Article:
China’s role in promoting wildlife conservation in Africa has helped support economic growth in countries relying on tourism, Kenya Wildlife Service (KWS) spokesman Paul Udoto said in an interview with Xinhua.
According to Udoto, China’s unremitting efforts in protecting Africa’s wildlife have led to a decline in poaching across Africa and a drastic fall in the value of illegal raw ivory in the Asian nation in the past two years, giving hopes the wanton killing of Africa’s elephants may finally be curbed.
China imposed a ban on imports of African ivory in October 2015.
Kenyan analysts said the two countries’ commitment to enact “a near total ban” on the import and export of ivory represents a major step toward shutting down an industry that has fuelled the illegal hunting of elephants.
“China responded to the issue by increasing the capacity of its smuggling supervision system and conducting in-depth investigations of its existing legal trade,” said Charles Oluchina, director of Field Programs, Africa Region at The Nature Conservancy.
Oluchina said that, in countries like Kenya and Tanzania, China has provided technical assistance and material support to help them improve wildlife management and monitoring, and enforce related laws.
The expert said Beijing has made great efforts in encouraging its media and citizens to participate in wildlife conservation activities in Africa through digital platforms so as to raise people’s awareness of the status and value of Africa’s wildlife.
Chinese business community and superstars like Yao Ming have become great supporters and brand ambassadors for Africa’s wildlife, Oluchina added.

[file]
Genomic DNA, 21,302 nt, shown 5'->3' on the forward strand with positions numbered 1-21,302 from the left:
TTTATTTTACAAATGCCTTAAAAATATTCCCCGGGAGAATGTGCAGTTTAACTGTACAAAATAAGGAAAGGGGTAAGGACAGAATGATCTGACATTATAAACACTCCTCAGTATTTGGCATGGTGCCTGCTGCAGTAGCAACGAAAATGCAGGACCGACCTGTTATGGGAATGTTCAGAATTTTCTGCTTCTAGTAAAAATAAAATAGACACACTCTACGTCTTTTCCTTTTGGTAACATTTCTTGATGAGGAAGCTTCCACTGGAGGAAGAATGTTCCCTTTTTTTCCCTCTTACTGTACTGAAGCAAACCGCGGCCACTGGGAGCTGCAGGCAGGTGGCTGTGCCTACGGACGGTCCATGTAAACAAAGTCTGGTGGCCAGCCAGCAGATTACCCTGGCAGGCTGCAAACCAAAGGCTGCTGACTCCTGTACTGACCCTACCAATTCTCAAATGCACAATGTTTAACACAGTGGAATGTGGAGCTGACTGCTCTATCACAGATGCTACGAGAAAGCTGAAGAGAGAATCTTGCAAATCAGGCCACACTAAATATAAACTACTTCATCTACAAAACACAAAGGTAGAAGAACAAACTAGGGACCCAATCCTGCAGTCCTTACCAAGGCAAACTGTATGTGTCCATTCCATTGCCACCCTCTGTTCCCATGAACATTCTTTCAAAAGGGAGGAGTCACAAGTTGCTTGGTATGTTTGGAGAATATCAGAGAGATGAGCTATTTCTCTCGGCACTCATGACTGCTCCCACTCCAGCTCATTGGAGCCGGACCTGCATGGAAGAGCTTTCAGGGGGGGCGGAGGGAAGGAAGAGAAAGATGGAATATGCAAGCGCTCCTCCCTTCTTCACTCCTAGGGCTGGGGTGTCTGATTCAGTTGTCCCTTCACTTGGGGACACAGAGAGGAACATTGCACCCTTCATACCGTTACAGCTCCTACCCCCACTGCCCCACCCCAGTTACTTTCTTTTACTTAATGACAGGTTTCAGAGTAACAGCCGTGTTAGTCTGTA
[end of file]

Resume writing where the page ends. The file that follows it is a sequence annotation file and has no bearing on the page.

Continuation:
Udoto said that Kenya’s wildlife agency has been carrying out cooperation with Chinese authorities to protect threatened species from international trade.
Last April, a high-powered delegation led by KWS Director General William Kiprono visited Beijing with an aim to build strategic partnership in wildlife protection, tourism and national park infrastructure development.
“Both Kenya and China are among the eight countries mandated by CITES (also known as the Washington Convention) to strengthen wildlife protection and combat wildlife crime, and the two countries have forged a strategic collaboration to boost wildlife protection,” Udoto said.
Cooperation in key areas such as intelligence sharing and technological exchange has been strengthened to boost the war against poaching, Udoto added.
As part of the efforts to protect wildlife in Kenya, China donated 18 four-wheel drive vehicles and assorted equipment to KWS in November 2015 to assist wildlife conservation and stem wildlife crime.
Conservationists estimate that about 100 elephants are killed every day in Africa by poachers.